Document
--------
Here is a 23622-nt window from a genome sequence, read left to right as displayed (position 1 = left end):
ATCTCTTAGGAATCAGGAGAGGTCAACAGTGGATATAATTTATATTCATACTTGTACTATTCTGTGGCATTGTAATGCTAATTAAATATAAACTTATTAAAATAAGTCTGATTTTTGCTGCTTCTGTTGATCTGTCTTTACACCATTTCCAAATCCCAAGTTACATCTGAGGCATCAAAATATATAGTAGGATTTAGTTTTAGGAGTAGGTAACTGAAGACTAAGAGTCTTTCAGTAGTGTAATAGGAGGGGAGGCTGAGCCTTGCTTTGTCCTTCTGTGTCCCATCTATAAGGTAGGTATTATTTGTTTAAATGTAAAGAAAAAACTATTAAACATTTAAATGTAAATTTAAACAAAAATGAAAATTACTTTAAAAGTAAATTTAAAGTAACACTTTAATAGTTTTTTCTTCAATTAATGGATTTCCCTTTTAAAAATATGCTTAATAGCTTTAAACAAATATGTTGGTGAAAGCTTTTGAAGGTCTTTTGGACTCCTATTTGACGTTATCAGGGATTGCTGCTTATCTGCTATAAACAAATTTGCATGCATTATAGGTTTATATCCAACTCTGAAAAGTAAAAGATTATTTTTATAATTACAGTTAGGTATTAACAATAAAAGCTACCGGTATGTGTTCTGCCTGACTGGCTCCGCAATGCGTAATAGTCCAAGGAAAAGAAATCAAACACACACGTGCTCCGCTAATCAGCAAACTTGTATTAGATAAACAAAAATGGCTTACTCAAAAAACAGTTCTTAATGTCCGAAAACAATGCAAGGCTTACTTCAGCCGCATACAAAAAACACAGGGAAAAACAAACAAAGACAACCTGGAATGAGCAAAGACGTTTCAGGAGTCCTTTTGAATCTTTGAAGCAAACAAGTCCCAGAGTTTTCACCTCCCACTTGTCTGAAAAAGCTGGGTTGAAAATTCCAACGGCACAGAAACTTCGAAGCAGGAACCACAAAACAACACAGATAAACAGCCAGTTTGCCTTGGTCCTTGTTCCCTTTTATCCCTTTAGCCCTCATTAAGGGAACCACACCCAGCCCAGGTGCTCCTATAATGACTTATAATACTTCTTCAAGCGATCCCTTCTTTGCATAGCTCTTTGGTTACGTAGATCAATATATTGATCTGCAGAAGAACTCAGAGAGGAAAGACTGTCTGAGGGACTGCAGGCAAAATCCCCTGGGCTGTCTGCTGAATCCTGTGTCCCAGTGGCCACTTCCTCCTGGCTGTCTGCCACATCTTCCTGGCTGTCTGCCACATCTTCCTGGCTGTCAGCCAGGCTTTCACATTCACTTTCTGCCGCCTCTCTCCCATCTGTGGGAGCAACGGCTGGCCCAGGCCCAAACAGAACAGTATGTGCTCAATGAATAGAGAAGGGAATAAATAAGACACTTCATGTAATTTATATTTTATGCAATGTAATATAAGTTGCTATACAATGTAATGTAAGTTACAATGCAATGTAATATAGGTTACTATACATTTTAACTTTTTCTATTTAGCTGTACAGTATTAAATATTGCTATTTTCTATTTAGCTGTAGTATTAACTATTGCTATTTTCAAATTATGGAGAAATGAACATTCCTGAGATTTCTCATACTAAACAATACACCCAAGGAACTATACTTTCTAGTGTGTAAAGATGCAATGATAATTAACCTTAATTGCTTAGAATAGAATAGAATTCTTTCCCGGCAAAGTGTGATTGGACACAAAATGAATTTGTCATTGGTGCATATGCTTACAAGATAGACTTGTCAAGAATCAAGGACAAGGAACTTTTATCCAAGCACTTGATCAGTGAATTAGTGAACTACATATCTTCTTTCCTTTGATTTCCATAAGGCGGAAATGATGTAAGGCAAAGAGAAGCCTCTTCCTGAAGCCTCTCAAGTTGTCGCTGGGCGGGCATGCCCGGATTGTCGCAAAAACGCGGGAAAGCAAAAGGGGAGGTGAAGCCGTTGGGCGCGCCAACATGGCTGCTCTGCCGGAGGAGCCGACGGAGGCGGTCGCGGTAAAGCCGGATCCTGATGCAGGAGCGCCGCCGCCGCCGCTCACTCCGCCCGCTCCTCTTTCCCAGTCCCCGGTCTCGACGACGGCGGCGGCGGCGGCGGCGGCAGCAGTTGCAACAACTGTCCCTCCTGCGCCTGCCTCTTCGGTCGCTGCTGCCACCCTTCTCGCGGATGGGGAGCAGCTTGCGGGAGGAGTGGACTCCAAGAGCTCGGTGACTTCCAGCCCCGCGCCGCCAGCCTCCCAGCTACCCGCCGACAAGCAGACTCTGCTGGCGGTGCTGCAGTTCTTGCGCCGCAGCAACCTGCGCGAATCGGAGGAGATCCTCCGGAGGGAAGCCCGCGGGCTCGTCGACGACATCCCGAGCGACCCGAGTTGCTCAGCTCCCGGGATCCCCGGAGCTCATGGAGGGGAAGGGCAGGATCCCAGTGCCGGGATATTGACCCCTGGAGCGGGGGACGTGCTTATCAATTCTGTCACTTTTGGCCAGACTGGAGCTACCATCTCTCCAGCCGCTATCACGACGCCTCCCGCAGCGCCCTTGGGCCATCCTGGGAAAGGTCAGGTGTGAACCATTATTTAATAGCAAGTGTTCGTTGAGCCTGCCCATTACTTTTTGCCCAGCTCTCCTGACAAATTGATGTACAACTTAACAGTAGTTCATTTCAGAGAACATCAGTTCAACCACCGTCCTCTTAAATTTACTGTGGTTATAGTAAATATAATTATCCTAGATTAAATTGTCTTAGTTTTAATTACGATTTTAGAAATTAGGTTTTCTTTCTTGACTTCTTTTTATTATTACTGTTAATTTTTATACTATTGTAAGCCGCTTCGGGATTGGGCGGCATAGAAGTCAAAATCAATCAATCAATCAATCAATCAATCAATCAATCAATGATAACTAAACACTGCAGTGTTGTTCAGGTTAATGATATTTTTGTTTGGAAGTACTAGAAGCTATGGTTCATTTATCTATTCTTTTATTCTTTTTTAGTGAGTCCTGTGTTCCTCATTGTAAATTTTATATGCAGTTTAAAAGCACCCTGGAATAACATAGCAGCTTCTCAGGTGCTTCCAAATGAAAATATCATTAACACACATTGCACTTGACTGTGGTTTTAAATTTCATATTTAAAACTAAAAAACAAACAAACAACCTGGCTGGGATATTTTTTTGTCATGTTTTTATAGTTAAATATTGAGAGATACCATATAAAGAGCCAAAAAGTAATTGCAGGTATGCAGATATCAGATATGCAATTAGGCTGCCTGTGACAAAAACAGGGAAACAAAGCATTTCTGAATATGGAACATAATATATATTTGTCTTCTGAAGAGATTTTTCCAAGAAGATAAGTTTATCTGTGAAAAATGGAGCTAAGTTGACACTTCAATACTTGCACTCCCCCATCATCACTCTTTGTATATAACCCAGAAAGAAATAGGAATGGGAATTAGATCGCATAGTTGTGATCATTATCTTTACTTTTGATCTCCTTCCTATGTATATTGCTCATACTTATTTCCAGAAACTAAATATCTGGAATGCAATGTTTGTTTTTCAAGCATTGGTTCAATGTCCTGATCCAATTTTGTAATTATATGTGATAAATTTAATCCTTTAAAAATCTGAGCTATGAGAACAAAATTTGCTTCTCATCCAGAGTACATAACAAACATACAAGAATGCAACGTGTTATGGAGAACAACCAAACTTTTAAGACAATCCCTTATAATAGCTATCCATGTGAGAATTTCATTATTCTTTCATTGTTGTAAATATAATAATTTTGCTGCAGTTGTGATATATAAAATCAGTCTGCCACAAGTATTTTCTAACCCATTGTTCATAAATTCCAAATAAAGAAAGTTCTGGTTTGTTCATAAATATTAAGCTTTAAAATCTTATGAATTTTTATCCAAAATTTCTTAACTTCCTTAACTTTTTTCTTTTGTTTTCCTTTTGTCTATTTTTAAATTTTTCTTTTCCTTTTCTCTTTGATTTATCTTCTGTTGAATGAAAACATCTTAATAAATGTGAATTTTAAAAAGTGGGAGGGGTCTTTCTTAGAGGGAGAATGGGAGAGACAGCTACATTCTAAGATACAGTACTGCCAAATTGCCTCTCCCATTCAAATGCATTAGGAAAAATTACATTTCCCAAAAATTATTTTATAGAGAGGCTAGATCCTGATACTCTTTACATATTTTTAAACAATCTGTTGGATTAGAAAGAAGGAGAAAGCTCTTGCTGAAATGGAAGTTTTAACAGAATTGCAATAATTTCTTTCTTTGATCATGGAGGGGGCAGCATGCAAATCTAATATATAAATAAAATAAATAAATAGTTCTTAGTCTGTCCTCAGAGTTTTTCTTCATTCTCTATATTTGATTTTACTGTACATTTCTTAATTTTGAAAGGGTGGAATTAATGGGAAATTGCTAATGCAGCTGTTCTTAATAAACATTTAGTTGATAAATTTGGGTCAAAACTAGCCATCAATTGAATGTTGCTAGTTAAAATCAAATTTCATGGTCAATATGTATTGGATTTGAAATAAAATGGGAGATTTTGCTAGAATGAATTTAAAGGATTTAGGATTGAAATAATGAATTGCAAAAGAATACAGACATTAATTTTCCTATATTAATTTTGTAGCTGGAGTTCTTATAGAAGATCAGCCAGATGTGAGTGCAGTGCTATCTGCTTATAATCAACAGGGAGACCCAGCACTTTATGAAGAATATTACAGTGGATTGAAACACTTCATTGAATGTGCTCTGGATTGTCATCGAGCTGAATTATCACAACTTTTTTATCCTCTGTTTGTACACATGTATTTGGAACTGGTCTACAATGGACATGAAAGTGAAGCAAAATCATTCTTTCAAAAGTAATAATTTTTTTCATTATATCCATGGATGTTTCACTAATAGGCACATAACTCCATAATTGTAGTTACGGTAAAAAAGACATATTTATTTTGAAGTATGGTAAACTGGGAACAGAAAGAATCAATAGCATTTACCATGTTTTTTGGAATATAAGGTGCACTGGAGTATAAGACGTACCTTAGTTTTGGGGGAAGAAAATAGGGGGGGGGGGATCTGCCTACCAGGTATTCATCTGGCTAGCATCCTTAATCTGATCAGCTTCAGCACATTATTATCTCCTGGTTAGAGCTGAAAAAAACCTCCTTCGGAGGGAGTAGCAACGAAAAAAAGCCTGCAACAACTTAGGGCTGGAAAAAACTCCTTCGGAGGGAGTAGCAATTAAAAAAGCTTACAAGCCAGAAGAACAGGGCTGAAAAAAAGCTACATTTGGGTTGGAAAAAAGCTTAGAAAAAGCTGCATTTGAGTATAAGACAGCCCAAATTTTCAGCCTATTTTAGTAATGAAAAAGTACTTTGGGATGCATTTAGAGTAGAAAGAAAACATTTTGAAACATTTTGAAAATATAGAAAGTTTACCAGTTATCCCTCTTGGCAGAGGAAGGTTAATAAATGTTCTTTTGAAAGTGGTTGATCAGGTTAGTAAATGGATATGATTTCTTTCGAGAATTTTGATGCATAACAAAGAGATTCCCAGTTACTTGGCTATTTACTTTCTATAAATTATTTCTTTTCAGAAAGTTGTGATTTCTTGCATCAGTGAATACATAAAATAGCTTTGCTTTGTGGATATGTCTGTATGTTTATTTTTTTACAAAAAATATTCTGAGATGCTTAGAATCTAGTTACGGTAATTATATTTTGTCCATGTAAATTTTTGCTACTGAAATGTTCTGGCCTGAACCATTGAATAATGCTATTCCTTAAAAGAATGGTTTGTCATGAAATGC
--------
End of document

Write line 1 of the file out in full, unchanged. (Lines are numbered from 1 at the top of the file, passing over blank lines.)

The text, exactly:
Here is a 23622-nt window from a genome sequence, read left to right as displayed (position 1 = left end):